• February 01, 2024

    Stimwave Trustee Seeks Stay Of Perryman Actions In Ch. 11

    Stimwave Technologies' liquidating trustee asked a Delaware judge to pause almost all the adversary suits by the company's ex-CEO and her family until the court can mull its objections to the claims.

  • February 01, 2024

    Pharma Hikma Reaches $150M Opioid Settlement With States

    Hikma Pharmaceuticals and several attorneys general announced a $150 million agreement in principle on Thursday resolving cases brought by a group of states and localities alleging the company fueled the opioid crisis by failing to report suspicious opioid orders from potentially illegal distributors.

  • February 01, 2024

    Assa Abloy Nabs PTAB Win Against Biometric Security Patent

    The Patent Trial and Appeal Board has invalidated all claims in a CPC Patent Technologies Pty Ltd. biometric security patent that was attacked in a pair of challenges by Assa Abloy AB.

  • February 01, 2024

    Denver Man Accused Of Romancing Women Into $121K Scam

    A Denver resident scammed at least $121,000 from women he met on dating apps and at gyms by promising massive returns on investments in a fake medical treatment project, according to a lawsuit filed in state court by Colorado's securities regulator on Wednesday.

  • February 01, 2024

    Bankrupt Pharma Co. Impel Gets OK For $17.5M Sale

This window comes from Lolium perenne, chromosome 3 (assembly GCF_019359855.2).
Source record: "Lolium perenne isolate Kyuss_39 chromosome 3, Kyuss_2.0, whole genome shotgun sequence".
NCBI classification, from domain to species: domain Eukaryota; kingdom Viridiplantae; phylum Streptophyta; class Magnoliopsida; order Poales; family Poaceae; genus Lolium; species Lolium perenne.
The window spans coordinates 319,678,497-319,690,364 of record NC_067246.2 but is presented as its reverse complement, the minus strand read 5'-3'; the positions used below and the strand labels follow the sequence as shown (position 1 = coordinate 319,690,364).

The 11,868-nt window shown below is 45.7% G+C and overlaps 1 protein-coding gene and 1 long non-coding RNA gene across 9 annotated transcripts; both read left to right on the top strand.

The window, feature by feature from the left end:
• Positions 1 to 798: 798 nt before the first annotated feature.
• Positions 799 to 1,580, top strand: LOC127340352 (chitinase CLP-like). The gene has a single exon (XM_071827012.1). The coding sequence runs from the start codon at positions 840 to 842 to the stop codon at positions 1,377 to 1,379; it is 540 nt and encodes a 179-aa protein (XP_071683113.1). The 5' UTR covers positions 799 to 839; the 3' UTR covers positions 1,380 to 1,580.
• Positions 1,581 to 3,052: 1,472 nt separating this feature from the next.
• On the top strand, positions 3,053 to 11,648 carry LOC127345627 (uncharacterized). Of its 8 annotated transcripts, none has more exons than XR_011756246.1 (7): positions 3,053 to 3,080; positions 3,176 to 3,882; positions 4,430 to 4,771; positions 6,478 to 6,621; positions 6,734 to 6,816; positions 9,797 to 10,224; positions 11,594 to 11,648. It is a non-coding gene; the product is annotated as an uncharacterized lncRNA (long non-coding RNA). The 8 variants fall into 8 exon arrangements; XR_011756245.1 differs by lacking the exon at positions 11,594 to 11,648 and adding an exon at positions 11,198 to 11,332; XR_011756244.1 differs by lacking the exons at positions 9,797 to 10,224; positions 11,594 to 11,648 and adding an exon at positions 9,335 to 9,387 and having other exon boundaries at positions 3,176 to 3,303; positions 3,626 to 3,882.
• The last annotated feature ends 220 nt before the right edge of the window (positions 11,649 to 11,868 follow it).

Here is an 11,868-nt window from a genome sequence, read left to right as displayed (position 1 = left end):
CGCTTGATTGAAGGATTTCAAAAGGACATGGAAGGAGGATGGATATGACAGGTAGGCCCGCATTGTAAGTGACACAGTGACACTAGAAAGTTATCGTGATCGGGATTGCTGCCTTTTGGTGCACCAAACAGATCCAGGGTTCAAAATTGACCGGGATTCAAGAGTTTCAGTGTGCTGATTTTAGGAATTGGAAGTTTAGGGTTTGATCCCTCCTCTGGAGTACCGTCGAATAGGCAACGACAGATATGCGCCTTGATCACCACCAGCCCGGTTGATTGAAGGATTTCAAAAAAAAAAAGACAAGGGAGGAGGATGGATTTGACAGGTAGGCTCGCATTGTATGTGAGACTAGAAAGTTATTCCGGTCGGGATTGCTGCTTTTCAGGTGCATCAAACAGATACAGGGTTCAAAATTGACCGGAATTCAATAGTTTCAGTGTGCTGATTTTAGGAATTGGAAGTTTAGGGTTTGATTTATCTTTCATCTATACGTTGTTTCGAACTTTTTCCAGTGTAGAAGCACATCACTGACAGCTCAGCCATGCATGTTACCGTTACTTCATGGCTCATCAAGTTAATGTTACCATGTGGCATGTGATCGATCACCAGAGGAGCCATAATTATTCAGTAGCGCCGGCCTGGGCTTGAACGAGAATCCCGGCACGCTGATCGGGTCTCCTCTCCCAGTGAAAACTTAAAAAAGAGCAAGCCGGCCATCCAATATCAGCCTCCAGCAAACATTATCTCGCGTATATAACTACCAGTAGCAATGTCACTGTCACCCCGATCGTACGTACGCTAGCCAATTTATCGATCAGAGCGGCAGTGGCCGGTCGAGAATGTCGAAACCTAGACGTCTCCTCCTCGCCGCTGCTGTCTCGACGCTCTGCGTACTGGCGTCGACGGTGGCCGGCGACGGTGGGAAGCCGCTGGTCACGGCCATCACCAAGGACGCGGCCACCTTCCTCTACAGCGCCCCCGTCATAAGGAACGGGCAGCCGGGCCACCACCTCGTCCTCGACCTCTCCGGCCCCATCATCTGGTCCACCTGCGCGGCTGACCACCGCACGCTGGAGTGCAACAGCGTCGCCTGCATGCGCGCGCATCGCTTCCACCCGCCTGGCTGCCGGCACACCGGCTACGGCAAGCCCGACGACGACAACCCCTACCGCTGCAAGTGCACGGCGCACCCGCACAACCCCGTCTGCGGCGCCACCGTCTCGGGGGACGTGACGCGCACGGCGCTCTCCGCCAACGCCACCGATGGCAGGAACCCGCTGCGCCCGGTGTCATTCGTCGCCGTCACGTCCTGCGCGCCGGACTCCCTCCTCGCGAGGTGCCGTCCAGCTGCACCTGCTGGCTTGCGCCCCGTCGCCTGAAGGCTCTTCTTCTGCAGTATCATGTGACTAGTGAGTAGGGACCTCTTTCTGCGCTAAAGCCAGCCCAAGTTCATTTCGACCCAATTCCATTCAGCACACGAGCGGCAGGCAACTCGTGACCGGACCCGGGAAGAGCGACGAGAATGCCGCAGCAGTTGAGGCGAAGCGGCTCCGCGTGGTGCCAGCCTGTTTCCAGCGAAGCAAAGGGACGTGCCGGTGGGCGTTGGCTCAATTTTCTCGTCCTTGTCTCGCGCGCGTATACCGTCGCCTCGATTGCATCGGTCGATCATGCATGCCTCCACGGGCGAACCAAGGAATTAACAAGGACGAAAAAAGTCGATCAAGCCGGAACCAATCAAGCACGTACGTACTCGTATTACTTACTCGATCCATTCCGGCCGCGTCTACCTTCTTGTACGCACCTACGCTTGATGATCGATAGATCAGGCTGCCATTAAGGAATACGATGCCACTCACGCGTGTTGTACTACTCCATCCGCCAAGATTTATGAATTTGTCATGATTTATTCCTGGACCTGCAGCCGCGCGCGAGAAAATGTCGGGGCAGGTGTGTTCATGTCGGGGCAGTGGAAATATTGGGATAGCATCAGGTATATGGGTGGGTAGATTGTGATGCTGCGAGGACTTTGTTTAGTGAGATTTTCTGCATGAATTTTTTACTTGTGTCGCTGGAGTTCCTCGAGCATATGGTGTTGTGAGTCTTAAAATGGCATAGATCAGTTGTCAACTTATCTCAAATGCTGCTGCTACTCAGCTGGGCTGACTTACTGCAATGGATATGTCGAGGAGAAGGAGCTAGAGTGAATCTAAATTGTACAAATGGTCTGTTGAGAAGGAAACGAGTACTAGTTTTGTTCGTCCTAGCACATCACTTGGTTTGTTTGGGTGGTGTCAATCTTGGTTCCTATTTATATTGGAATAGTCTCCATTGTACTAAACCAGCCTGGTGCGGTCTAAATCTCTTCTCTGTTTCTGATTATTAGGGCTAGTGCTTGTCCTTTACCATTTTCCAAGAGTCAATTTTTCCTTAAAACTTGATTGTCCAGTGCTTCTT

Migraine-drug maker Impel Pharmaceuticals can proceed with its sale to JN Bidco LLC, which had made a $17.5 million stalking horse bid, U.S. Bankruptcy Judge Stacey G. Jernigan said at a hearing Thursday in a Texas bankruptcy court.

  • February 01, 2024

    Conn. Supreme Court Snapshot: Sleepy Juror, Surprise Billing

    A gang member's murder conviction should be overturned because a juror was caught sleeping and the judge took no action to determine if he was still competent to serve, according to an appeal that the Connecticut Supreme Court will hear in its upcoming term. Here are three cases to watch as the term gets started Monday.

  • February 01, 2024

    NJ Says Constitution Doesn't Protect Medical Aid In Dying

    New Jersey's attorney general has asked a Garden State federal court to dismiss a lawsuit alleging a residency requirement in the state's 2019 law allowing terminally ill patients to request life-ending medications violates the U.S. Constitution.

  • February 01, 2024

    Life Sciences VC Firm Seroba Closes $134M Fund

    Seroba, a European life sciences venture capital firm, said Thursday it has closed a new fund focused on early-stage life sciences companies at €123 million ($134 million).

Expert Analysis

  • Perils Of Incorporation By Reference At The Federal Circuit

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    The Federal Circuit's recent decision backing a Patent Trial and Appeal Board ruling against Medtronic illustrates the perils of arguments through incorporation by reference, which can result in waiver of arguments and an adverse decision on appeal, says Ryan Hagglund at Loeb & Loeb.

  • Series